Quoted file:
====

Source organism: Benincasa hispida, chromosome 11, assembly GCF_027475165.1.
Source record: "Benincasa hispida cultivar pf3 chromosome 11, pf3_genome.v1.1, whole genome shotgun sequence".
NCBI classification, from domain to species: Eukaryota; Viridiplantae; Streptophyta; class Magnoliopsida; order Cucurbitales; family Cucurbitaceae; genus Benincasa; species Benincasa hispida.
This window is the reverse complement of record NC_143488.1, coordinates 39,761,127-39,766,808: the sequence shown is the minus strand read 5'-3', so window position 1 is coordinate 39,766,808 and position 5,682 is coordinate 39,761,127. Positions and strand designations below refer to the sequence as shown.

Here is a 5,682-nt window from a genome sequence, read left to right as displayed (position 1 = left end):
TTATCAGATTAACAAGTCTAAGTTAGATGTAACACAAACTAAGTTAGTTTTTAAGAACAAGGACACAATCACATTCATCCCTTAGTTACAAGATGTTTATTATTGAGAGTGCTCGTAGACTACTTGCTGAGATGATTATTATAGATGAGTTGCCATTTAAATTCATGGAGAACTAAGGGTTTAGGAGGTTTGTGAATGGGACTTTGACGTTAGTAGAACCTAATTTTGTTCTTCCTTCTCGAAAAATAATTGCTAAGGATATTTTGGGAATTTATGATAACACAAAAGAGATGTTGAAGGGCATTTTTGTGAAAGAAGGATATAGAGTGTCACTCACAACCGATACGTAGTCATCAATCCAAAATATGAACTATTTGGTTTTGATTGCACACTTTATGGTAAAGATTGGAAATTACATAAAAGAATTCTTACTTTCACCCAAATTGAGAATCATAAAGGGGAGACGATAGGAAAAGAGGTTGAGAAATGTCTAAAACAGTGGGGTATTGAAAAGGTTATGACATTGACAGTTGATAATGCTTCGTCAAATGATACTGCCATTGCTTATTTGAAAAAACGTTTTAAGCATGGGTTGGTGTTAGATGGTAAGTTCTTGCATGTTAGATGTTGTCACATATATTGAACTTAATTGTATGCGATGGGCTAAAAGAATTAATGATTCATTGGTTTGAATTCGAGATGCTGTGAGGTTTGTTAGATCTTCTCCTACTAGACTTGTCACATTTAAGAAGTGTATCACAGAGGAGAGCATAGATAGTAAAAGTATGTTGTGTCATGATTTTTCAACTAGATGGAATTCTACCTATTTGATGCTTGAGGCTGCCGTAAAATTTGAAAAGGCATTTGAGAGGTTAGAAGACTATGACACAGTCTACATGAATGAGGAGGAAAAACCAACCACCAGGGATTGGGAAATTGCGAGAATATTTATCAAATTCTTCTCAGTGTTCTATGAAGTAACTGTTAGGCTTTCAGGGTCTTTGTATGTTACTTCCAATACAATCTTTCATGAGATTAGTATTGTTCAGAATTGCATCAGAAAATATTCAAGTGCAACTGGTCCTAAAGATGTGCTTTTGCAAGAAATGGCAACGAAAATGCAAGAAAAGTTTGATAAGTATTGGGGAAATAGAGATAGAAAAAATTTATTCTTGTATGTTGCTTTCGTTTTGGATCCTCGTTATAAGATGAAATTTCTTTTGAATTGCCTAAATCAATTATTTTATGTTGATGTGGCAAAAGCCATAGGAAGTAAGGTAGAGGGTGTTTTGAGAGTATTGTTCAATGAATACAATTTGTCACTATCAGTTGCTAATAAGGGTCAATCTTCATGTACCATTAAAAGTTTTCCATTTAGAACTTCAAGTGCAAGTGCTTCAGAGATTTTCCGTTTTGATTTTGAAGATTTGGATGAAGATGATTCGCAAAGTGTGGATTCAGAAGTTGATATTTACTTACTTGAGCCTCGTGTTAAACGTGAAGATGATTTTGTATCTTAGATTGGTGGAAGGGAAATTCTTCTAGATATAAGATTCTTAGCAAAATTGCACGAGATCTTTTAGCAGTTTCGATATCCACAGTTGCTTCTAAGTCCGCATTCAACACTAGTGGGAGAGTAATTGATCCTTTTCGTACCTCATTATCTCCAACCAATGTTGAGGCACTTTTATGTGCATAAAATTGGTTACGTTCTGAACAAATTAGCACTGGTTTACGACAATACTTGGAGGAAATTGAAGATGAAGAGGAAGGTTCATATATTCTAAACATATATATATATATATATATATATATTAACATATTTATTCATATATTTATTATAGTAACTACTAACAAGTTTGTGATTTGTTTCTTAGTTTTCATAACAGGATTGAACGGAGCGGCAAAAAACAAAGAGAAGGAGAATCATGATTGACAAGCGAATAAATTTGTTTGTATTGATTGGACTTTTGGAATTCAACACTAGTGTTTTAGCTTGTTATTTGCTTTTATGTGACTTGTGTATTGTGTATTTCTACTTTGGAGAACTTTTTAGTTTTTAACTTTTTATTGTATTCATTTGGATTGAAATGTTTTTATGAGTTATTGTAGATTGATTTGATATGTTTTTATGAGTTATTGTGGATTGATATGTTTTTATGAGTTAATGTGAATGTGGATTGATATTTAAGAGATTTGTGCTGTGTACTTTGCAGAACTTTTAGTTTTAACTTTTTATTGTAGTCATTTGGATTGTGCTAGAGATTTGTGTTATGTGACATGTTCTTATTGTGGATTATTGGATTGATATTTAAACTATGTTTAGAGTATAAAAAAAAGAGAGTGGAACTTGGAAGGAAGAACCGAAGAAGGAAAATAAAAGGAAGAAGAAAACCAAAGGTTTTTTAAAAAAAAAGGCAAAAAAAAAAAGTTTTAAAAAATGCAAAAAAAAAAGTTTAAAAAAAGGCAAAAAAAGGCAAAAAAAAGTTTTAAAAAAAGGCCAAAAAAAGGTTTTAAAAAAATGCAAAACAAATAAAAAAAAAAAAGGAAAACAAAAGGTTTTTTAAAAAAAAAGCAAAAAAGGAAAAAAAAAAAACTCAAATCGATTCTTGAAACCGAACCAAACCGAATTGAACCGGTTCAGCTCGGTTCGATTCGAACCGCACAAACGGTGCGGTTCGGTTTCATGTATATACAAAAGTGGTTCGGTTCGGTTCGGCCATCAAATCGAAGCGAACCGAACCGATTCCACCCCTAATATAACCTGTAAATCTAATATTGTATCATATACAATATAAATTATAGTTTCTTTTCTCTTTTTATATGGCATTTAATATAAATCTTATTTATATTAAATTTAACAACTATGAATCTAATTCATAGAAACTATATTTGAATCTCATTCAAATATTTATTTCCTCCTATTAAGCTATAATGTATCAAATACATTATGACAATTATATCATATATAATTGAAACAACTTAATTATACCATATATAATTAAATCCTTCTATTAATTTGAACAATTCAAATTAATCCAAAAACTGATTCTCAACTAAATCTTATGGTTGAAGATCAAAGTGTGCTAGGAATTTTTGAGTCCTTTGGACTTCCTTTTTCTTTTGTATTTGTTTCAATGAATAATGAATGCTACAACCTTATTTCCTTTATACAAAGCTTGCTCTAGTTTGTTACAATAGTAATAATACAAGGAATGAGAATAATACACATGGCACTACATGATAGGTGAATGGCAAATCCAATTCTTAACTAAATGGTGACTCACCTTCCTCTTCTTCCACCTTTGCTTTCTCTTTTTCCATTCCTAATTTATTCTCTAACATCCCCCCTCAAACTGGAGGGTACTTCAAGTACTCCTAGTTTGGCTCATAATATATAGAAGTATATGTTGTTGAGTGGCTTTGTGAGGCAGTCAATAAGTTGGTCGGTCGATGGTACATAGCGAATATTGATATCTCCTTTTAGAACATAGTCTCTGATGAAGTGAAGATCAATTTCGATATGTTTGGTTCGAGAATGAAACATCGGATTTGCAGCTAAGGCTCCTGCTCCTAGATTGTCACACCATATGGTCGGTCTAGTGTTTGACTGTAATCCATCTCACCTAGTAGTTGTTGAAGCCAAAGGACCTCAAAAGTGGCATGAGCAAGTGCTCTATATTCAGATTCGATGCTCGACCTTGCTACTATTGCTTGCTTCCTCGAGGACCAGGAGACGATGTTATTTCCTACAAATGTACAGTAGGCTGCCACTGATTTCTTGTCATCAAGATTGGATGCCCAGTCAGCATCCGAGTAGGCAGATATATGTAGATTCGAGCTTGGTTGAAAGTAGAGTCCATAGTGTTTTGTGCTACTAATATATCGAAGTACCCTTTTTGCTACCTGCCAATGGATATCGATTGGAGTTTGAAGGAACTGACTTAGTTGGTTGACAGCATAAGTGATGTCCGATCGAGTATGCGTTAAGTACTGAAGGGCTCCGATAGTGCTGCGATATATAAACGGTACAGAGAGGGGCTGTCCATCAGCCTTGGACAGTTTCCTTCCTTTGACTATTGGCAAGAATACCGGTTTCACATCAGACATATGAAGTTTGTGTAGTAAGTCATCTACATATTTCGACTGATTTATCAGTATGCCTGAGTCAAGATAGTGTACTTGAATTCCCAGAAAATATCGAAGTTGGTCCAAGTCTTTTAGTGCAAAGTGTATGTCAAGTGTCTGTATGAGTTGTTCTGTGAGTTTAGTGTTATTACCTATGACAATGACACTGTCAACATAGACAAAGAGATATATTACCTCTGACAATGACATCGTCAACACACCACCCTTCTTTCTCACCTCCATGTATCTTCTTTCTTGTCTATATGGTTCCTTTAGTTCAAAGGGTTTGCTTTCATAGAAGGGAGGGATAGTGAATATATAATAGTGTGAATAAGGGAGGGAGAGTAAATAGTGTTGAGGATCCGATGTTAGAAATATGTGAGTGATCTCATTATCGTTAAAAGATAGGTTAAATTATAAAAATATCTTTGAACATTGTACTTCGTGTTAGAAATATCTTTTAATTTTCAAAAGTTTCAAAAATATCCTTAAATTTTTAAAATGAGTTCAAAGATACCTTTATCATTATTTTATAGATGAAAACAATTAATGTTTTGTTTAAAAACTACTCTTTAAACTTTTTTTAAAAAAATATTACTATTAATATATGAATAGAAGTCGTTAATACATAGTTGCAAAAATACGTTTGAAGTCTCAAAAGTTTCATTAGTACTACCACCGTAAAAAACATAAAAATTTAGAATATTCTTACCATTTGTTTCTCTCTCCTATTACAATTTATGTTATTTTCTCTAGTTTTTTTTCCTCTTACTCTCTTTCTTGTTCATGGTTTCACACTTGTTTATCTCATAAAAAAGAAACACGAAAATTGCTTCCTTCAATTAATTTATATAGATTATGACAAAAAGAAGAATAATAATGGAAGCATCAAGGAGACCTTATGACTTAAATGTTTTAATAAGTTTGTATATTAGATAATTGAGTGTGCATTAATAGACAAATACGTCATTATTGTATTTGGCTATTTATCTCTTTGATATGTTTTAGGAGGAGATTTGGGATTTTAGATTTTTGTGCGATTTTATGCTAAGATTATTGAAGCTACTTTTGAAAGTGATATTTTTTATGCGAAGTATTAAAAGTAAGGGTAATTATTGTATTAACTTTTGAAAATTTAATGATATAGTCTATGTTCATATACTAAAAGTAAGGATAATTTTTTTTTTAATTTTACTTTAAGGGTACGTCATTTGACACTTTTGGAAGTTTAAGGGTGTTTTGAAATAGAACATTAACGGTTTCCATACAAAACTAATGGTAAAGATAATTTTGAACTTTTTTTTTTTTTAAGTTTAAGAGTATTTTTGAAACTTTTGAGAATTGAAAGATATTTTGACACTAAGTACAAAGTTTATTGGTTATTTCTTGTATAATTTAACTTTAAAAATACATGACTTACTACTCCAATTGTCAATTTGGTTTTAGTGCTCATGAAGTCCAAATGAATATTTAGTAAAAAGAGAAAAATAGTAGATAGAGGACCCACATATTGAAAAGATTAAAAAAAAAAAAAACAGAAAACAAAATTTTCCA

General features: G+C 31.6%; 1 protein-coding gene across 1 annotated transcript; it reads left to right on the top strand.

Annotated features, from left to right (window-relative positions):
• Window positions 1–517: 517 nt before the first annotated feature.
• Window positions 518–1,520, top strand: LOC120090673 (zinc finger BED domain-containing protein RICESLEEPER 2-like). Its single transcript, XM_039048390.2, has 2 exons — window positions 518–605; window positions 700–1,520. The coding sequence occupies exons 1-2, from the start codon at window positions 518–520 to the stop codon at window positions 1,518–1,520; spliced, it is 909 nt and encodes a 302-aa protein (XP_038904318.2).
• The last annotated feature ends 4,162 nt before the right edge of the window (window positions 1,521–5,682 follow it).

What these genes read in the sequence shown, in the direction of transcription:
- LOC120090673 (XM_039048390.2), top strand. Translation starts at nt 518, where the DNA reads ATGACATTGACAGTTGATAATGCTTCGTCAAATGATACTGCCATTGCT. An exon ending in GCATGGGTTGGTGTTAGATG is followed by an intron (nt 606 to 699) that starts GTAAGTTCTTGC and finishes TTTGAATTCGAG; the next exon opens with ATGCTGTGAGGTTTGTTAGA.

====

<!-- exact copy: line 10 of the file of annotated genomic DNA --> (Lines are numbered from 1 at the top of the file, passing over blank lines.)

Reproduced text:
• Window positions 518–1,520, top strand: LOC120090673 (zinc finger BED domain-containing protein RICESLEEPER 2-like). Its single transcript, XM_039048390.2, has 2 exons — window positions 518–605; window positions 700–1,520. The coding sequence occupies exons 1-2, from the start codon at window positions 518–520 to the stop codon at window positions 1,518–1,520; spliced, it is 909 nt and encodes a 302-aa protein (XP_038904318.2).